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Medical devices are recalled when they have a problem that needs to be fixed or watched closely. The device may not work right, may be a health risk, or both.
A cardiac device—such as an implantable cardiac defibrillator (ICD), a pacemaker, or the leads that connect them—helps your heart beat steadily. If a cardiac device were to fail, it might not provide a shock when needed or keep your heart beating at a steady rhythm. But it's rare for cardiac devices to fail or be recalled.
A recall is usually issued by the maker of the device. But the U.S. Food and Drug Administration (FDA) also can recall devices.
A recall of a cardiac device does not mean that it needs to be removed. In most recalls, devices are watched closely or reprogrammed. Only a small number are removed.
The FDA has three levels—or classes—of recall, depending on the chance of a device failing and possibly hurting someone.1
The decision to remove the device depends on how likely it is that the device might fail or cause harm. Your doctor will consider which is more likely to happen: problems from surgery to replace the device, or the device failing.
The maker of the device would contact you if your device were recalled. Your doctor also might contact you.
You would meet with your doctor to talk about the problem and what to do. In most cases, your doctor would check the device often to make sure it's working right. Your doctor might need to reprogram the device.
If you read or hear about a recall and you're curious to know whether your device is affected, you can check the information on your device ID card. To be part of a recall, your device must match the recalled device in ALL of these areas:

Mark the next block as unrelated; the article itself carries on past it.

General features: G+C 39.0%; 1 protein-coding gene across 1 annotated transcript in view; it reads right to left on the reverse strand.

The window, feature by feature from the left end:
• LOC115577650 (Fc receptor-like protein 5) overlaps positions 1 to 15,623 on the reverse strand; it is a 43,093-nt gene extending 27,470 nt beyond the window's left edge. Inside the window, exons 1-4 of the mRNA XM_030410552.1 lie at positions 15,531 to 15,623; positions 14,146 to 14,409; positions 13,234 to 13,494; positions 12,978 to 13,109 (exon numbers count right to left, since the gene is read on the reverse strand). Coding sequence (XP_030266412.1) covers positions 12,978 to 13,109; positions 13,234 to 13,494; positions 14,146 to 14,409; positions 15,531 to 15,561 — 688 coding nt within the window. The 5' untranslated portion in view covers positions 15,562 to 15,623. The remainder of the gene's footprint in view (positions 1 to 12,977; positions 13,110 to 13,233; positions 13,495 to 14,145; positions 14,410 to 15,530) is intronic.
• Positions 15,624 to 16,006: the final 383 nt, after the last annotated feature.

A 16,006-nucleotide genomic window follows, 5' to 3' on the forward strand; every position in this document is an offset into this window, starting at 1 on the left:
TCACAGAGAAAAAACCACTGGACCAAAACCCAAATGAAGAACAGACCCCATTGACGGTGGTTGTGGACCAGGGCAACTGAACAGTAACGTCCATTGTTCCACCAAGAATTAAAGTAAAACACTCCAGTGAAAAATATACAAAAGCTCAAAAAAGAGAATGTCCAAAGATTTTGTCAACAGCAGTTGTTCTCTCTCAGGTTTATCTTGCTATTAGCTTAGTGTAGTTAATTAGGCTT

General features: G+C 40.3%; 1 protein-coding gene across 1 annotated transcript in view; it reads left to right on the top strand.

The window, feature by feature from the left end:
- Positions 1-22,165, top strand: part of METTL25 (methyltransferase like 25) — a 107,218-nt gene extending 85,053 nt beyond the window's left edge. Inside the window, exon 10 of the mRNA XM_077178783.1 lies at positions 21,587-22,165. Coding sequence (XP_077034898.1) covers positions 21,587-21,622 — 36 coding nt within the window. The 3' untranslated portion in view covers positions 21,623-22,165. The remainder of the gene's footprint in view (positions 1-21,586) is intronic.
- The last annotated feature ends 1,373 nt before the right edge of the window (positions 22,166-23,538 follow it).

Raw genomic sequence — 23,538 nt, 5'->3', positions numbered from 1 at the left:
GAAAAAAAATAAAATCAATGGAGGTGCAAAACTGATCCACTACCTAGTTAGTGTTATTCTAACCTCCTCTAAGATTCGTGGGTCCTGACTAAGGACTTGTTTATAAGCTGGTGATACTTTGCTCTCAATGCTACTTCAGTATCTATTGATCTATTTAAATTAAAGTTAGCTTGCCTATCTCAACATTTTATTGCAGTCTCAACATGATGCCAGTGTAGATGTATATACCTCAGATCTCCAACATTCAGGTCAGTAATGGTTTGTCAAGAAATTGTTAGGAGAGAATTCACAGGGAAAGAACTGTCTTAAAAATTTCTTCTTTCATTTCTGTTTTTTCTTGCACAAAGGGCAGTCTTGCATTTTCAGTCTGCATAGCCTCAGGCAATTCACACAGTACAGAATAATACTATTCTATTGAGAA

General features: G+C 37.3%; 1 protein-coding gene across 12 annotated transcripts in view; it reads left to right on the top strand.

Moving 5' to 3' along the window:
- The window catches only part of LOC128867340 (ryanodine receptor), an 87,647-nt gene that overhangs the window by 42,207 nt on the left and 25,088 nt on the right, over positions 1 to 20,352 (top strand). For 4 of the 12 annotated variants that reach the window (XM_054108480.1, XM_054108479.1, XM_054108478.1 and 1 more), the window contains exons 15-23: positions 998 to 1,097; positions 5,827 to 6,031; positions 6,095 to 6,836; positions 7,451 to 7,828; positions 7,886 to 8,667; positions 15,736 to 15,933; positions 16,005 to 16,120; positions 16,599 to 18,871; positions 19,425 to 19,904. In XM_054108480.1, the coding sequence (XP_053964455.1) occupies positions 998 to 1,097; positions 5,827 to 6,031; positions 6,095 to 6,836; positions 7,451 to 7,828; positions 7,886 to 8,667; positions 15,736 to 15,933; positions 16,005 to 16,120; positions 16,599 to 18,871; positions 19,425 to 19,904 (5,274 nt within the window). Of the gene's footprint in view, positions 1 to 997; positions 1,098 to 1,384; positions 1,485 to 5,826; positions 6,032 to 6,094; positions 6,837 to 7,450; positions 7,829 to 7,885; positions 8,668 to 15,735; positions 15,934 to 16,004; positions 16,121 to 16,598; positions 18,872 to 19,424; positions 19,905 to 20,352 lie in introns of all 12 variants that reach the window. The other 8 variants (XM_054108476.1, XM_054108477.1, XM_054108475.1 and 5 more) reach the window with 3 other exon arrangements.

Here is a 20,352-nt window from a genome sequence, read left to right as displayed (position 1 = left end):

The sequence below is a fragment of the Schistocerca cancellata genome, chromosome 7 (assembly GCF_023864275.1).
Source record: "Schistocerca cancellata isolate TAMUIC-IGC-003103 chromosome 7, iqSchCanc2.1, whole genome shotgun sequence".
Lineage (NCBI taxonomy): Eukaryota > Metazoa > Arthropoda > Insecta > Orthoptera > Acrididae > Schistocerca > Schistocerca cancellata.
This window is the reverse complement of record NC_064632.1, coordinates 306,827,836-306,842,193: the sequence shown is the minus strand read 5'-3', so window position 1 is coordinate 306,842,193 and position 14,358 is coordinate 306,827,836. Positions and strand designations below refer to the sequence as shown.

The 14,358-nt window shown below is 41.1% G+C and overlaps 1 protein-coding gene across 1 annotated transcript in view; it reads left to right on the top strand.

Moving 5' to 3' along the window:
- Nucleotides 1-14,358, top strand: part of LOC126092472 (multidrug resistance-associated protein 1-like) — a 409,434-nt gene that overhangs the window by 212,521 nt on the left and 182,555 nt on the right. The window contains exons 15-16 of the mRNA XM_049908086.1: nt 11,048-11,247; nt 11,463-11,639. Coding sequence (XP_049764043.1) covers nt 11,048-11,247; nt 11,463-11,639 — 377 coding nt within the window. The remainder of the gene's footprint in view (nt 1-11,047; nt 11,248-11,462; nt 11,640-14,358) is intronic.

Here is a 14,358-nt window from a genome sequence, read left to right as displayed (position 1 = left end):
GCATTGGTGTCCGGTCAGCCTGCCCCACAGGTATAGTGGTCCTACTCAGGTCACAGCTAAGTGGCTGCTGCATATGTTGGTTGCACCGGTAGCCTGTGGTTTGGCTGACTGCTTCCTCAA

Call your doctor if:
U.S. Food and Drug Administration (2010). Recalls, corrections and removals (devices). Available online: http://www.fda.gov/MedicalDevices/DeviceRegulationandGuidance/PostmarketRequirements/RecallsCorrectionsAndRemovals/default.htm.
Other Works Consulted
Kalahasty G, Ellenbogen KA (2011). Management of the patient with implantable cardioverter-defibrillator lead failure. Circulation, 123(12): 1352–1354.
Kirian KB, et al. (2009). How to respond to an implantable cardioverter-defibrillator recall. Circulation, 119(5): e189–e191.
Maisel WH, et al. (2009). Recommendations from the Heart Rhythm Society Task Force on Lead Performance Policies and Guidelines: Developed in collaboration with the American College of Cardiology (ACC) and the American Heart Association (AHA). Heart Rhythm, 6(6): 869–885.
ByHealthwise StaffPrimary Medical ReviewerE. Gregory Thompson, MD - Internal MedicineSpecialist Medical ReviewerRakesh K. Pai, MD, FACC - Cardiology, Electrophysiology
Current as ofMarch 12, 2014
Current as of:
March 12, 2014
E. Gregory Thompson, MD - Internal Medicine
& Rakesh K. Pai, MD, FACC - Cardiology, Electrophysiology
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